Researchers study cricket courtship to understand sexy behavior in other animals
A MARTÍNEZ, HOST:
In many parts of the world, crickets' song is a part of the soundtrack of summer. British researchers have discovered that the way crickets rub their wings together to make that sound is kind of like a dating app for insects.
LEILA FADEL, HOST:
Tom Tregenza is a professor at the University of Exeter.
TOM TREGENZA: All the times when you hear insects singing in your garden or cicadas or grasshoppers or bush crickets, it's almost invariably the males that are singing. And they're almost invariably singing for one reason, which is to try to attract females.
MARTÍNEZ: Tregenza says studying cricket courtship is a way of understanding sexy-time behavior in other animals.
TREGENZA: The tail of the peacock is a classic example of a crazy male trait that doesn't seem to be much use for anything, but they've got it just to try to attract females. And we study crickets because their singing is kind of like an audio example of something like a peacock's tail.
FADEL: Tregenza and his colleagues have been watching insects in one meadow in Spain for years.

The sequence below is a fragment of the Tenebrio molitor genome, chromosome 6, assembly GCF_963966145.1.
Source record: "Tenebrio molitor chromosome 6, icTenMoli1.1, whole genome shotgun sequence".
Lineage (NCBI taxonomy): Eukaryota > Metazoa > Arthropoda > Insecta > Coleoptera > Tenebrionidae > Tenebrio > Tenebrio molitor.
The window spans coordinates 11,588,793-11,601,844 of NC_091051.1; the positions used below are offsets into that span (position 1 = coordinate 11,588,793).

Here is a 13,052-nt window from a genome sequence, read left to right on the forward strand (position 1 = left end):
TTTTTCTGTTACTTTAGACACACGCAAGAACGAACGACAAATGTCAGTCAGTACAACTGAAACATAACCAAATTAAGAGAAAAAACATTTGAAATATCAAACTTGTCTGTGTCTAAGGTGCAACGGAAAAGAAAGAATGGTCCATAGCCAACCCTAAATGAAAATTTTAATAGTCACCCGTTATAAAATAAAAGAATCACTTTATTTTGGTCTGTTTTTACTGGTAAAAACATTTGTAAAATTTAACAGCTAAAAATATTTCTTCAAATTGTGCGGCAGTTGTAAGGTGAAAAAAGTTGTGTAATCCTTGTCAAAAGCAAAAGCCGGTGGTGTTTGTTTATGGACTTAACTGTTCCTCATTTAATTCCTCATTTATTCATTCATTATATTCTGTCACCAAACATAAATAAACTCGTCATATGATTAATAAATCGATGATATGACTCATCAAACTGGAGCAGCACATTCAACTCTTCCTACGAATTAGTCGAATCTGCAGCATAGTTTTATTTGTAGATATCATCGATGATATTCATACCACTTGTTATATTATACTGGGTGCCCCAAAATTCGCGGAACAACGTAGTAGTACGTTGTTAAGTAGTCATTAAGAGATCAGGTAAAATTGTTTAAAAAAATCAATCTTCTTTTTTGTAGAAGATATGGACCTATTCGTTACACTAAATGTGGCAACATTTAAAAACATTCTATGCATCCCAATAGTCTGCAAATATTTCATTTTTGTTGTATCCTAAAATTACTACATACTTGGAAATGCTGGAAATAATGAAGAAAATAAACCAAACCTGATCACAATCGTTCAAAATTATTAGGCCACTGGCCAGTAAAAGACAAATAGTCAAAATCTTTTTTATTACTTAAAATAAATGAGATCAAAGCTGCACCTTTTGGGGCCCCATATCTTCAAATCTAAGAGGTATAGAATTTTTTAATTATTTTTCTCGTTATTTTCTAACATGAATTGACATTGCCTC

TREGENZA: We catch them. We stick a little tag on each one. And then we've got a network of 140 video cameras all over this field, and we observe them all the time. So it's kind of like Big Brother House but with crickets in it.
MARTÍNEZ: And he says millions of hours of video footage reveals that for crickets, it's all about one-upsmanship (ph).
TREGENZA: So males are competing with each other to try to get mating to the females.
FADEL: The male crickets sing and female crickets listen.
TREGENZA: The female's ears are actually on their legs. So not much use for, like, you know, listening for predators, and they don't use them for hunting or anything. They pretty much just use them for finding a mate.
MARTÍNEZ: You know, I've always wondered what makes a male cricket sexy. Tregenza...
FADEL: Why have you wondered that?
MARTÍNEZ: I just have. Tregenza says it's all about standing out from the crowd with louder, longer songs.
TREGENZA: And that kind of makes sense for females because a male that sings a lot has got the energy to do a lot of singing. And that suggests that he's a good male. You know, he's got genes that have allowed him to eat enough food to get himself into good condition and do a lot of singing.
FADEL: Male crickets, they found, also try to outperform each other. And that creates a virtual orchestra of sound. But the cricket chorus comes to a halt if a rival gets a little too close.
(SOUNDBITE OF RANDALL WOLFGANG AND ORPHEUS CHAMBER ORCHESTRA'S "OBOE CONCERTO IN C, K. 314 - CADENZA BY RANDALL WOLFGANG: 3. RONDO (ALLEGRETTO)") Transcript provided by NPR, Copyright NPR.
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